Repurposing an item is to find a good use for it other than what it was designed for, without changing its essential nature. This is what’s going on when someone turns a wooden barrel into a planter, or cuts down the legs on a kitchen table to make a coffee table, or paints a wooden pallet and hangs it on the side of a barn as folk art.

Reclamation most often is used to mean returning land to its original state after having been disturbed in some way, for example by drilling or mining or agricultural activities. But materials can also be reclaimed in the sense of deconstructing products and reclaiming certain elements. This is common in the construction industry, where valuable materials, particularly metals like copper and steel, are removed (or reclaimed) from the waste stream after a demolition job.

These methods and others can extend the useful life of products and materials well beyond what would be expected in a linear economy.

Upcycling by Design

A key challenge in trying to transition to a circular economy is redesigning products, processes, business models, and so on to support extending the useful life of products and materials, ideally through upcycling. Currently, most upcycled products are artisan-crafted, one-of-a-kind or few-of-a-kind items.

There are, however, attempts to design a business model that makes large-scale upcycling financially feasible. The fashion industry, for example, is seeing the emergence of brands specializing in upcycled fashion production using textile waste to create products that retailers can charge more for than they can for traditionally recycled goods. Another good example is making quality furniture from reclaimed wood.

One reason that upcycled products can be sold for more than the original products they came from is that consumers buy the “story” behind them. They are willing to pay more for what they perceive as authenticity and/or a provenance that attests to sustainable production. For example, items made from plastic bottles fished out of the ocean sell for a higher price when they are labeled and advertised as containing a certain percentage of recycled plastic, perhaps with a few facts related to the recycling of plastic removed from ocean waters.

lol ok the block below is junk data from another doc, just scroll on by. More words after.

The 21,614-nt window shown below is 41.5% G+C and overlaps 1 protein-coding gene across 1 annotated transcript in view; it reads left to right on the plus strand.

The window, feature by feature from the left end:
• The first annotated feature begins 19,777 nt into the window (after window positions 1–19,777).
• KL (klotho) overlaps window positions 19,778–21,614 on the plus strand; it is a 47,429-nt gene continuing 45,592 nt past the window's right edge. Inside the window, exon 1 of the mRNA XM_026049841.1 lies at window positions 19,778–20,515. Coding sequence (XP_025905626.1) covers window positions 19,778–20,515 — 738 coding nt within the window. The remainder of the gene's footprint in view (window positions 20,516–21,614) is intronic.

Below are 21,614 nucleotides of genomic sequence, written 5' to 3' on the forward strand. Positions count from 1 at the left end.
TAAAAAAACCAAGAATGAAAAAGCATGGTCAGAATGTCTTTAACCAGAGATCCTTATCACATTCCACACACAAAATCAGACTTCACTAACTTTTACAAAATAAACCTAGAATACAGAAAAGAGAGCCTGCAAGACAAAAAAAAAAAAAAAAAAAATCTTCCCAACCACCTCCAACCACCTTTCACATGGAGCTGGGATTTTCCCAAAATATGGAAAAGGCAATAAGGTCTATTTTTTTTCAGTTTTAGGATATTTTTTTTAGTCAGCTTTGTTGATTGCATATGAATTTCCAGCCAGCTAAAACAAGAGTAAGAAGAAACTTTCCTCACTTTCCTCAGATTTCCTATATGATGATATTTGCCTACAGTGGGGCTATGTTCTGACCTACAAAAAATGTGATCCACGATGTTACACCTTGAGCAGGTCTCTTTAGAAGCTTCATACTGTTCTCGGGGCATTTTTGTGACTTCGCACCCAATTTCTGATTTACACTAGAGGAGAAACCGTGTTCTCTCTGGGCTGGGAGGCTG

How Upcycling Helps the Environment

Upcycling reuses existing materials to create something new, which reduces the need to use unsustainable materials such as plastic to create new items. It also minimizes extraction of natural resources and the energy expended in doing so. Consider the number of trees that would not have to be harvested if all paper was recycled and all furniture was constructed from upcycled used wood.

Upcycling also keeps used products and materials out of the solid waste stream and out of the nation’s landfills. Recycling or downcycling can extend their life for a while, but not for as long as is possible through upcycling. For example, plastics break down after being downcycled only a couple of times, but upcycling plastics into new and different products can prolong their useful life much longer.

Consuming fewer virgin resources not only preserves them, but also reduces the need to turn raw materials into manufactured products, which is a major source of carbon emissions. Even recycling processes emit some carbon. According to the Environmental Protection Agency, manufacturing in the industrial sector accounts for roughly a quarter of all carbon emissions in the United States. The more upcycling we do, the lower that number will be.

Everyone Can Upcycle

Real progress toward a circular economy will come when commercial enterprises begin designing products, processes, and business systems for the specific purpose of upcycling. But individuals and families can contribute as well by practicing upcycling on their own scale. Scroll through Pinterest and Etsy and you’ll find plenty of examples of old products reinvented as new ones worth more than the originals.

Those who want to contribute but lack the time, inclination, or creative streak to upcycle items on their own can find ways to get what would otherwise end up in a landfill into the hands of others who can upcycle them like Repurposed Materials, who knows how to take your materials and find them a new home.

Contact Repurposed Materials today to find out how we can help you find a new home for unwanted materials.